Once the setting of Upton Sinclair’s novel about the meatpacking industry, The Jungle, the Union Stockyards neighborhood of Chicago is receiving an injection of vitality in the form of an inspiring redevelopment project called The Plant.
Plant Chicago, the recently formed nonprofit which serves to organize this massive endeavor is lead by Executive Director John Edel who has gone through a variety of careers including chef on a railway car but who has envisioned growing plants indoors since he was a child.
The idea of the plant is utterly revolutionary and simple common sense at once. The building is an ex-meat plant which will become both an urban, vertical farm and a food business incubator, recycling all the food waste it produces (plus an additional 6,500 tons diverted from landfills) into anaerobic digesters which will be responsible for producing all of the heat and electricity needed for the operations of the businesses in this 93,500 square foot space. While vertical farms have typically struggled with how to get sunlight to the vegetables, The Plant seems to have solved this problem by producing, in-house, the electricity it needs to run grow lights. The building will have net-zero energy use and net-negative waste.
Businesses already slated to join Edel in his visionary endeavor include a sustainable brewery, a mushroom farm, an aquaponics company, and a vermaculture worm supplier. The space will also include a certified community processing kitchen which will be available for rent by the day or hour.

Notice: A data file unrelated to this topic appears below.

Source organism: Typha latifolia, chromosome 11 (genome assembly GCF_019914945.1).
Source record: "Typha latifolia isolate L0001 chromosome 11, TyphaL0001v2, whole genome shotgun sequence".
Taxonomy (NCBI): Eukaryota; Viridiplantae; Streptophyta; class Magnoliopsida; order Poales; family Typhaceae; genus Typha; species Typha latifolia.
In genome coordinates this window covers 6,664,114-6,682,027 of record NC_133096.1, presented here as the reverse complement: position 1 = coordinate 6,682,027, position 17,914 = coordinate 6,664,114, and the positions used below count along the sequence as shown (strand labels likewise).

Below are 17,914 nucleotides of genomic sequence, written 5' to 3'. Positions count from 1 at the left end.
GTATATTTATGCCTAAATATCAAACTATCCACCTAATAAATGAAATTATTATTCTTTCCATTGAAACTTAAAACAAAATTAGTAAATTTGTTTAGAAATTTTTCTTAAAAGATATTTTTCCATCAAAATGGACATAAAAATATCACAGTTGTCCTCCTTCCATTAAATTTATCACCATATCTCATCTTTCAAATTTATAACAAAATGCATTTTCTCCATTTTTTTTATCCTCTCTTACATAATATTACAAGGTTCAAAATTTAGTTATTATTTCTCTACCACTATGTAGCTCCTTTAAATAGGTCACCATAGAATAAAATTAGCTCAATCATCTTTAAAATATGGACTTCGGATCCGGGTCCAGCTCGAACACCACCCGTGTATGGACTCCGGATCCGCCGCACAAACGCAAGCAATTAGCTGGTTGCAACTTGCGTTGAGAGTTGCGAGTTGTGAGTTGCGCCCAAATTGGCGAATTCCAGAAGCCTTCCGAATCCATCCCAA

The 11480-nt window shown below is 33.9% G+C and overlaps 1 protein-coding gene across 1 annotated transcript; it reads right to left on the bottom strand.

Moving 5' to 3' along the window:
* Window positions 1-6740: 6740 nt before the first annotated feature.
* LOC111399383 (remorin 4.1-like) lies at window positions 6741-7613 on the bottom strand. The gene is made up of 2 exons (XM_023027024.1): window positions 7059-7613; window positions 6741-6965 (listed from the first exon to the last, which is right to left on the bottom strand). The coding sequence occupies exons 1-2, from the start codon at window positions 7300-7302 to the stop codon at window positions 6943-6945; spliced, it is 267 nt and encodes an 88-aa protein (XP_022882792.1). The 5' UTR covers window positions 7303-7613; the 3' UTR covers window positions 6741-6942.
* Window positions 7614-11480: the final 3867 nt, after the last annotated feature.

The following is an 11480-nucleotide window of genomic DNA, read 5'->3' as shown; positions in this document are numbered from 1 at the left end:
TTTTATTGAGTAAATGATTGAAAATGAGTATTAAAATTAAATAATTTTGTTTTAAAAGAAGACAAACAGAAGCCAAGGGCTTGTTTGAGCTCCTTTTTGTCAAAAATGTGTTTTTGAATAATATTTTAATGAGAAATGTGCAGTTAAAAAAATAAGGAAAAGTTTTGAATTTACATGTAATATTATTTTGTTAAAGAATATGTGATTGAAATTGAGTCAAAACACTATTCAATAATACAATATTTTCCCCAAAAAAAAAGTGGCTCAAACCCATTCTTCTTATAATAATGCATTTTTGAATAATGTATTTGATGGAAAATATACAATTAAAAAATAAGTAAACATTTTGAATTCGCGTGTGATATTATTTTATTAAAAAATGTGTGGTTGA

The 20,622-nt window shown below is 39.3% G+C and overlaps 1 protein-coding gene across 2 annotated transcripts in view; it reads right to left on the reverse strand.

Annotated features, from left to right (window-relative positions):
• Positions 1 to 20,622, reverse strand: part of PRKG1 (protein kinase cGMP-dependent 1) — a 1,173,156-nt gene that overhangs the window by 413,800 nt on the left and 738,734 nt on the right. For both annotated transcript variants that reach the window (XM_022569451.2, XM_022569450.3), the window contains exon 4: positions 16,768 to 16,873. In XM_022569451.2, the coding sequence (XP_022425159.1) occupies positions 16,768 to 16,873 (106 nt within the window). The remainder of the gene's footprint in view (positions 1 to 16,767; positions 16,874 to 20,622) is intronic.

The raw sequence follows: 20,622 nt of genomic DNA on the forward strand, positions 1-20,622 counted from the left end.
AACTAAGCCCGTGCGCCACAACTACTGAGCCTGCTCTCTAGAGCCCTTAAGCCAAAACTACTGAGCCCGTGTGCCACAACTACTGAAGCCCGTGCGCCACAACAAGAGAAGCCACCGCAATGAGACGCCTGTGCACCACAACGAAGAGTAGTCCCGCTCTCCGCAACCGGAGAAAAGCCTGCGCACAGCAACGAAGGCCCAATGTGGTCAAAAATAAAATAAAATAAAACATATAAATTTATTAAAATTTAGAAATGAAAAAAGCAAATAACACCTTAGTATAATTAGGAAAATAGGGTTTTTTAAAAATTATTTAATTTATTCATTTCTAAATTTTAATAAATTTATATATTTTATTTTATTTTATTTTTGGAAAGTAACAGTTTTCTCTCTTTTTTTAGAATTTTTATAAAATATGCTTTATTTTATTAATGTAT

The most important and exciting thing about the Plant is its community-based approach. The Plant takes a hands-on approach to rebuilding the local food economy of Chicago– a step towards fixing our country’s broken food system. Entrepreneurs with even the best ideas will fail to affect change unless they engage and invest deeply in the community in which they’re rooted. In order to allow local producers to market their value-added goods, they need access to a certified kitchen in which to process them. While it’s cost-prohibitive for each operation to have its own processing space, community-supported kitchens (CSKs) can allow small food businesses to become profitable. The Plant is forward-thinking in this way and it’s also engaged in its community in Union Stockyards; they’ve already held two open houses for community members and businesses.
Tellingly, Illinois sees promise in this type of urban redevelopment as well: the Plant recently received 1.5 million in grants from the Department of Commerce and Economic Opportunity.
So, to recap: a nonprofit housing for-profit businesses; closed loop systems that feed each other; growing food indoors with grow lights powered by decomposing waste; a community centered approach and room to grow! We need more of this in more places. Check it out!